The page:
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Category: red ochre

Exploring the Luberon

Exploring the Luberon

First thing – Coffee!
This day is absolutely gorgeous!  Today we visited two of France’s Plus Beaux Village (most beautiful villages) of which there are 141.   Before we left the hotel, I demo one of my favorite ways to do quick on-the-go painting sketches.

Our first stop was Gordes where we found a wonderful place to stop to take photos.
Gordes is a very beautiful old village, perched on the southern edge of the high Plateau de Vaucluse. The stone buildings built in tight against the base of the cliffs and those perched on the rocks above, including the 12th-century castle, are made of an beige stone that glows orange in the morning sun. The view from the village is a southern panorama out across fields and forests and small perched villages to the Montagne du Luberon.

 Our first stop is the lavender factory.  We learn about the different kinds of lavender.

We stop here to take photos of Gordes, one of France’s most beautiful village

We arrive at Roussillon, famous for it’s red ochre with its red rocks, red stone buildings and red tile roofs.  We spent several hours here painting.

Mary Ann, Kendra, Sharon, Helen and myself with Roussillon in the background

  We buy little jars of the mined local pigments.  We also get gum Arabic so we can mix the powders to make our own watercolors.  How cool is that!
I can not resist a “boule” of lavender ice cream!

It is fun to see all the colorful baskets.  Everything here has a glow of red that bounces off the stone walls.  I feel like I could spend 100 days here painting!

Fun With Brush Strokes – Impressions of a Landscape Painting

Fun With Brush Strokes – Impressions of a Landscape Painting

Quick 5 minute study of a landscape

As I get ready to teach my For Beginners Only Class, I am having fun remember the joy of discovering what your brush can do on the watercolor paper.  It is so exciting to watch the colors mingle and combine to create new and unplanned colors.  Why not have fun before you sit down to some serious painting.
Pick 3 colors (I used Cerulean Blue, Quinacridone Sienna and Nickel Azo Yellow).  Start with the blue at the top for a impressionistic landscape.  Switch to sienna and then yellow as you near the bottom.  Before the painting starts to dry,  mix the yellow and blue for some greenery.  As you paint, play with your brush to see how many different types of strokes you can make: soft edges, hard edges, dry brush strokes, flicks, splatters, twirls….. Just play and don’t worry about what the painting will look like.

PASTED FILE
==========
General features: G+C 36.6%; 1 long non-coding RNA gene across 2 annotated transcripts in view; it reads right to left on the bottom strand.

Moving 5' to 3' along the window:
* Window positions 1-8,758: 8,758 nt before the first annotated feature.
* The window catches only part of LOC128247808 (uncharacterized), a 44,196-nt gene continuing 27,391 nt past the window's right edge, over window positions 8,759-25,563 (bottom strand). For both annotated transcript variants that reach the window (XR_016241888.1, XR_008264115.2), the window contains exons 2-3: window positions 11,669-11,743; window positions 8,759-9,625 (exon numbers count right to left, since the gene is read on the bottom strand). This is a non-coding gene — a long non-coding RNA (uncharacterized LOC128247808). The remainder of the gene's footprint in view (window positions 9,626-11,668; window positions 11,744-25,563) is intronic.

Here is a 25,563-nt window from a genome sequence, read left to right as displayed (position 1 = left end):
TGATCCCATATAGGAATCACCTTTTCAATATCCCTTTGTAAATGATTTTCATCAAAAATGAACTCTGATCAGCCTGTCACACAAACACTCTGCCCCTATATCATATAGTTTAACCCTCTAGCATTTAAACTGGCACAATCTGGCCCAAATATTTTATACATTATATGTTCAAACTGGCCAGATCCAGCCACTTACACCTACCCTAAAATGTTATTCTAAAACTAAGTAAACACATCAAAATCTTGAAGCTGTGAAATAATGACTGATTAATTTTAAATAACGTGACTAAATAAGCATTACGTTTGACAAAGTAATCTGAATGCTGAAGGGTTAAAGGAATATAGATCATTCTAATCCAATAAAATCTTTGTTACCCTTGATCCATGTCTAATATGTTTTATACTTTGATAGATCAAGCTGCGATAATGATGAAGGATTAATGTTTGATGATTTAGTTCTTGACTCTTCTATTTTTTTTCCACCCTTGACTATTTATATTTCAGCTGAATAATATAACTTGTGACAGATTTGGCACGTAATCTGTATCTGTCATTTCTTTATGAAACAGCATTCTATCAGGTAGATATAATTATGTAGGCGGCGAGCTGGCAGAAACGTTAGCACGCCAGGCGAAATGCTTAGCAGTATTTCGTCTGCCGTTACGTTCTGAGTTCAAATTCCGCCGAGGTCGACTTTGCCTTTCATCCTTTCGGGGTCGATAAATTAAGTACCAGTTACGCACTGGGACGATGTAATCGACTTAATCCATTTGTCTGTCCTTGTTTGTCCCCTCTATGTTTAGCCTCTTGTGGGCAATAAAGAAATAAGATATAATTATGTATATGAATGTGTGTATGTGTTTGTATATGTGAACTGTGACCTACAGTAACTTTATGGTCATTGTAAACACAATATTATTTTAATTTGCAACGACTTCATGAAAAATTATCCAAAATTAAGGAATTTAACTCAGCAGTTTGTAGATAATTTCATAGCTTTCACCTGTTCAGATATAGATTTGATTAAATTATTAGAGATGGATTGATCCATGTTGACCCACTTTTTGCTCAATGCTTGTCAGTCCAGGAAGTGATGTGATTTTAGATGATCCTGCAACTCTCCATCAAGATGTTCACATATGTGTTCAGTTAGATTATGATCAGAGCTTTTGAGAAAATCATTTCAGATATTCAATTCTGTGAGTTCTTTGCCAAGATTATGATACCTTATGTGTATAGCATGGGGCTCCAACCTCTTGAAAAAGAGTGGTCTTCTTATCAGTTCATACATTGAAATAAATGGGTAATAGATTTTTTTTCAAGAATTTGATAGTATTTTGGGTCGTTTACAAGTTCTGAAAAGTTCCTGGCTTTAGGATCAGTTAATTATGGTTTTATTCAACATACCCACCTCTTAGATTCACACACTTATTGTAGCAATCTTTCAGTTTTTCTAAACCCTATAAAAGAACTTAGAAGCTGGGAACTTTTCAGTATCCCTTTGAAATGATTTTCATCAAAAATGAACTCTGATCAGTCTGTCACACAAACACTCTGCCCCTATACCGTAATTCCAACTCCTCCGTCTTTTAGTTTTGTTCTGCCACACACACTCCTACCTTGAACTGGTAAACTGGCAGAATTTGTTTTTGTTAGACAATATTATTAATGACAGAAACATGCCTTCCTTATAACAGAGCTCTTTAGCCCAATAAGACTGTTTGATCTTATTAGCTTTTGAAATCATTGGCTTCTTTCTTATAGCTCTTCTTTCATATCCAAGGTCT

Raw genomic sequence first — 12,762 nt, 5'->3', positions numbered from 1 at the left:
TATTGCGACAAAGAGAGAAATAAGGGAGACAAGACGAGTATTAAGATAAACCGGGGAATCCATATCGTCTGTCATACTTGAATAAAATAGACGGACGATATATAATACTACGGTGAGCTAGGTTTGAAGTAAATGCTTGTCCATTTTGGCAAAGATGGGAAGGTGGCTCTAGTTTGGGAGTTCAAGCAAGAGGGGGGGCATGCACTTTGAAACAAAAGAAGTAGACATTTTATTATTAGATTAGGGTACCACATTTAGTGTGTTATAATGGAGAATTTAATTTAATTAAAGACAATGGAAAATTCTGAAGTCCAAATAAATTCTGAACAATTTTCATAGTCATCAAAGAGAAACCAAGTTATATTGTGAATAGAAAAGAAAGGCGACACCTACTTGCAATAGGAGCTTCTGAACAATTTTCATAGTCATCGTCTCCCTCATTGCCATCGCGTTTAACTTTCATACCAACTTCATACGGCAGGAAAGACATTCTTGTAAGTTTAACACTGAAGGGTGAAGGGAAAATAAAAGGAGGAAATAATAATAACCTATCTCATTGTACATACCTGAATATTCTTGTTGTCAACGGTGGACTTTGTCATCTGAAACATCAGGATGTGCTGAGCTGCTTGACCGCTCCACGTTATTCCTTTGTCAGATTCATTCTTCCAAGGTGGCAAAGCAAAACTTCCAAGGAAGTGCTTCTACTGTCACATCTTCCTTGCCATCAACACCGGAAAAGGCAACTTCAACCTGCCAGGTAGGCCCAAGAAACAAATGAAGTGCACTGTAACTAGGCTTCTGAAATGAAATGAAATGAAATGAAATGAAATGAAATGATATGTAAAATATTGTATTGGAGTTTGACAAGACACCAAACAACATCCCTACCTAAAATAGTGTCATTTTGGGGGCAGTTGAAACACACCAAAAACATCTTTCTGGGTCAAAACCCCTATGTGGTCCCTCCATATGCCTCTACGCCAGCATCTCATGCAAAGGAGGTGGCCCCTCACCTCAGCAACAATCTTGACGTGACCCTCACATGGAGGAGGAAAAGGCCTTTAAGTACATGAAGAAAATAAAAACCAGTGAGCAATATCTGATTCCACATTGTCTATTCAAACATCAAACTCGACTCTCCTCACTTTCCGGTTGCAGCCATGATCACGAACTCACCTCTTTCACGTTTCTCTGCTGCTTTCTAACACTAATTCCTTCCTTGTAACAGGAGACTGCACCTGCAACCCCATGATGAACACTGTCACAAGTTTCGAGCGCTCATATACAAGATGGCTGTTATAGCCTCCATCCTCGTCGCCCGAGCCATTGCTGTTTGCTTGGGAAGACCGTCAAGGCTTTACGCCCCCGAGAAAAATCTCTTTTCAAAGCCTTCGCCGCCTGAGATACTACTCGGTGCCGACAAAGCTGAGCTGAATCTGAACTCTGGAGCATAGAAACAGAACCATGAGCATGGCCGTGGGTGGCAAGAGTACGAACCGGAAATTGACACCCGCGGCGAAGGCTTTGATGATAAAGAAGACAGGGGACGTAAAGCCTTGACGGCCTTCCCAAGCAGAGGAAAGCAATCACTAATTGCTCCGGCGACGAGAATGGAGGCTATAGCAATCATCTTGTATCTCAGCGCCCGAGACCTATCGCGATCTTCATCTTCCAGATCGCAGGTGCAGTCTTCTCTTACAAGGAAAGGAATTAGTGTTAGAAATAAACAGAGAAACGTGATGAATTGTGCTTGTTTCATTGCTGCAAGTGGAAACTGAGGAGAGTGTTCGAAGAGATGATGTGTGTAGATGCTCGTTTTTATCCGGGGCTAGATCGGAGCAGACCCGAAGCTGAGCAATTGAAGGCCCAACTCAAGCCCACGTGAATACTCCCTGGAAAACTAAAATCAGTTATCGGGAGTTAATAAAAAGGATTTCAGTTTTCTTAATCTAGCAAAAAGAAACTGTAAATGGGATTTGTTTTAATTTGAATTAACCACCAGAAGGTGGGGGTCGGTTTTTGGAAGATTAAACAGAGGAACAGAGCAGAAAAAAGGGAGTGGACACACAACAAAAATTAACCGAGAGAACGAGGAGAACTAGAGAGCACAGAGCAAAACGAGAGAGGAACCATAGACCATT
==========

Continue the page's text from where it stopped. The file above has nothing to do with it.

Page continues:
I would love to hear back from you….Let me know if this was a fun thing to do!

Lots to learn about Color!

Lots to learn about Color!

Ingrid making a beautiful color study

Kim showing her book with her painted cover

Comparing books

More color studies

It has been a couple busy weeks teaching classes and trying to keep up on the holiday hoopla around the house.  Needless to say, my house doesn’t look at all xmas-y yet as my priorities are always with my classes.  Friday I finished teaching The Good, the Bad and the Beauty of Color Class and everyone left with a beautiful spiral bound book full of color studies.

Making Plans for Painting in Provence, May 2011

Making Plans for Painting in Provence, May 2011

I met with Helen yesterday about our upcoming May 9-19 trip to Provence, France.  I am getting so excited about it that I can’t sleep past 4:30 in the morning.   We will be visiting  Roussillon know for it’s red-ochre colors and designated one of the most beautiful villages in France.  Here is a photo that I took when I was there with my family in 2003.  This photo is inspiring me to get to my studio today to paint!  Daniel Smith Art Supplies has a color I haven’t tried yet – Burgundy Red Ochre.  Described as a granulating, reddish-brown earth color, it sounds perfect for trying to capture the ruby glow of Roussillon.  They also have free shipping, so now is a good time to stock up on supplies if you need anything.